MADRID — Buika wends her way toward a dimly lit corner of the funky bar in the Hotel de las Letras off the boisterous Gran Via, her pretty face lighting up when people stop to compliment her on her recent concerts. On tour now for more than half the year, she cherishes her time at home here, most of which she spends in her recording studio and with her 10-year-old son, Joel, the two cornerstones of her life.
The stage also serves as her home, the place where she lets go all inhibitions. She sings plaintively of love, loss and joy, her repertoire a combination of her own compositions, Spanish ballads and jazz standards. "I feel safe when I perform," she says. "I can say whatever I want to say. The music makes me feel beautiful."
She talks to audiences as if they are old acquaintances. "How are you doing?" she'll ask them in her husky voice, and she actually listens to the answers. "People come to the theater to be loved," she says. "I want to fulfill their need."
Famous in Europe, Buika sets out to conquer the United States on her upcoming 15-city tour, which runs from Oct. 15 to Nov. 20, kicking off in Chicago, then hitting Cleveland, Denver, Houston, New York, Los Angeles and Miami, among other cities. Though she has performed in New York, most of the country has never seen her before. Now Americans can discover why she wins comparison to icons Billie Holiday and Nina Simone.
In 2007 Jon Pareles wrote in The New York Times, "Sad love, crazy love, bad love, joyful love, life-or-death love: those were what Concha Buika sang about in her magnificent New York City debut on Friday night at the Brooklyn Academy of Music. While the lyrics were in Spanish, the emotion was luminous and unmistakable."
Her last two albums earned Latin Grammy nominations, the latest, El Ultimo Trago, a tribute to Mexican singer Chavela Vargas with Cuban pianist Chucho Valdés. Famed filmmaker Pedro Almodóvar cast her in his upcoming film, La Piel que Habito, starring Antonio Banderas and Marisa Paredes. And last month saw the release of her duet with Seal, "You Get Me," on his CD Commitment.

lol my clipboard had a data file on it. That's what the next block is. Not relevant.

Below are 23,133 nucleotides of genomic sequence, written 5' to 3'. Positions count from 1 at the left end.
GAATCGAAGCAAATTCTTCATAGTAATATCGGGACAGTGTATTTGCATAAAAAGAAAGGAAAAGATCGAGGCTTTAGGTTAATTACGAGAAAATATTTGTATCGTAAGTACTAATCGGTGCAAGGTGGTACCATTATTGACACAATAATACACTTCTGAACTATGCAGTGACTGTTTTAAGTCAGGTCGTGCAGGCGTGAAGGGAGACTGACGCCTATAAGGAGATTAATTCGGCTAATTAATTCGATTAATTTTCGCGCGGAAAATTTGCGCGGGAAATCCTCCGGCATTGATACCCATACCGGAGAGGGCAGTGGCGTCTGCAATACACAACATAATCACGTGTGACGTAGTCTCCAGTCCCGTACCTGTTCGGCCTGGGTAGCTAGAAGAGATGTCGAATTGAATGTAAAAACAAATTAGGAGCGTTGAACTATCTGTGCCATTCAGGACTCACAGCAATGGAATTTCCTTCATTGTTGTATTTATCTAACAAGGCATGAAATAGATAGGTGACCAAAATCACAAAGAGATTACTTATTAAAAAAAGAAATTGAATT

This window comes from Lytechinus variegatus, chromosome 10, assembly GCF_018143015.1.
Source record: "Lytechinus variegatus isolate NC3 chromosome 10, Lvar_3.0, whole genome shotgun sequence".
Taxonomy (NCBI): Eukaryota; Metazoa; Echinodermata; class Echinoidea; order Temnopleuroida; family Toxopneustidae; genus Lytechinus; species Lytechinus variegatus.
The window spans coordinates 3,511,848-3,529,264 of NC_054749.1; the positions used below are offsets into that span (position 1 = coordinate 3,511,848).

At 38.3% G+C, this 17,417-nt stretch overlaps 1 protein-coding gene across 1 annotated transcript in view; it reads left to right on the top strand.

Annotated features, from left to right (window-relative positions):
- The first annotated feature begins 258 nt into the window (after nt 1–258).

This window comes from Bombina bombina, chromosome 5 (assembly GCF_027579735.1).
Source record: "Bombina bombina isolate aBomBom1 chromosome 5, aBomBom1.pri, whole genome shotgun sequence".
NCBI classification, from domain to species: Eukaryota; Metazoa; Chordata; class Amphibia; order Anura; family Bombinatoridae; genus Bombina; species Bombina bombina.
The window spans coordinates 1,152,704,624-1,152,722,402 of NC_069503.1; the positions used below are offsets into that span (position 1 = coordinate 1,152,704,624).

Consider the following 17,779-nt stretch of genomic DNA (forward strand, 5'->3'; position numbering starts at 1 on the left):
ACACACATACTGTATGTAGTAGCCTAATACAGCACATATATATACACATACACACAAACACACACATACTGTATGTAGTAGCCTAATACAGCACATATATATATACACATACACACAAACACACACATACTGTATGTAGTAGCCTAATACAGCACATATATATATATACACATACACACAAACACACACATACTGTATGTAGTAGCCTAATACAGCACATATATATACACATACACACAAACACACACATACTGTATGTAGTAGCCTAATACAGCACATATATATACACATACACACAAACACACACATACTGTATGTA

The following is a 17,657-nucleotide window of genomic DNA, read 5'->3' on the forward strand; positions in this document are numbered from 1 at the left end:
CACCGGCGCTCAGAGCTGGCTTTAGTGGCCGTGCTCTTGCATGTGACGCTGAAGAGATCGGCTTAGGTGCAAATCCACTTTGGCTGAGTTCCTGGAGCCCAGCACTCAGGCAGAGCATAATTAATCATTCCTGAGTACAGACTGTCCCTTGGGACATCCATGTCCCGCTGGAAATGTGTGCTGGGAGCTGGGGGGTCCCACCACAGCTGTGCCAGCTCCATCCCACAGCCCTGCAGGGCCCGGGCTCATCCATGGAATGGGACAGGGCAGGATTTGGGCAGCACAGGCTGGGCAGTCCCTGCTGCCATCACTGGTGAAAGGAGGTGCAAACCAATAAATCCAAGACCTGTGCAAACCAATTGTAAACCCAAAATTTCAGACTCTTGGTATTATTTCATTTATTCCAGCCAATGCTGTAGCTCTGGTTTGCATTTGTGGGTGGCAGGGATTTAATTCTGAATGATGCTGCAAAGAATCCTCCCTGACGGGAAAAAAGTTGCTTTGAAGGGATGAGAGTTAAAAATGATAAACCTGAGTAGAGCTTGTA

"Concha's a special being," says Vargas. "Since my first encounter with her more than five years ago, I felt she had a special aura. I have seen her grow amazingly as a person and as an artist."
Buika slides into a chair and orders coffee. A small woman, she changes hairstyles according to her mood, today drawing it back from her face with a scarf. She proudly opens galleys of her new book, a rich collection of photographs, poems, songs and reflections, which she compiled over the past two years.
She says she has more to say than she can work into her songs, and she likes to take pictures to catch moments that would be impossible to translate into words. She often brings her camera onstage and shoots into the audience, as if she were in her own living room.
"I wasn't always so comfortable with myself," she says. "When I started out, I felt I had to wear makeup and dress a certain way. But slowly that's all gone. Now I just think of all the information I want to give everyone. We all have so much inside us. We help each other when we're open. We learn from each other's stories — if we can only be honest."
Her search for openness led to her decision to move to Miami this winter. "I love the United States," she says. "It's much freer than Europe. I also am tired of being stopped for my papers in Spain. Blacks are still outsiders here. I don't want to be an outsider anymore."
After her father left the family for a post in his country's new government, her mother cleaned hotels and offices to support Buika and her five brothers and sisters. Without a steady income, they had to move from hotel to hotel. It was always a struggle.
But through all the difficulties, music reigned in her home — African songs, American R&B and her mother's beloved jazz. By her teens, she had enough gumption to find work in the tourist hotels as a vocalist, soon earning the title "the Spanish Tina Turner" for her talent in R&B and soul.
Hoping to gain a wider audience, Buika moved first to London and then to Las Vegas, where she performed her Tina Turner act in the big hotels for two years and learned English from singing American songs. Her move to another country would have taken guts in any case, but it took even more courage for Buika because by then, she had a 2-year-old son. "I learned by simply living," she says, "by my mistakes and by taking care of my little boy."
On her return to Madrid, Buika began singing in clubs, feeling more confident from her Las Vegas experience but not really sure how to attract a recording company. She's never been one to enjoy hanging out at night or socializing with people in the music industry. She prefers her home, family and friends.
Finally, one evening, the renowned jazz trumpeter Jerry Gonzalez overheard her performing "My One and Only Love" in the club below the one where he was playing and, tremendously moved, began to accompany her. "You can't believe how I felt," she says. "It was as if a hand had reached out for me." Inspired by his belief in her, she started writing songs, coming up with more than 100 in two years. He found her a record company. And in 2006, her song "Mi Niña Lola" soared to the top of every chart in Spain. She was on her way.
Now Buika is on her way to a new life in Miami. "I can't wait," she says. "I'll be near the sea. Immigrants' children never feel like they belong anywhere. I feel rooted through people, not places. I have good friends there to welcome me, and of course Joel. I don't want him to feel like an outsider like I did. That's the least I can give him."
Valerie Gladstone, who writes about the arts for many publications, including The New York Times, recently co-authored a children's book with Jose Ivey, A Young Dancer: The Life of an Ailey Student.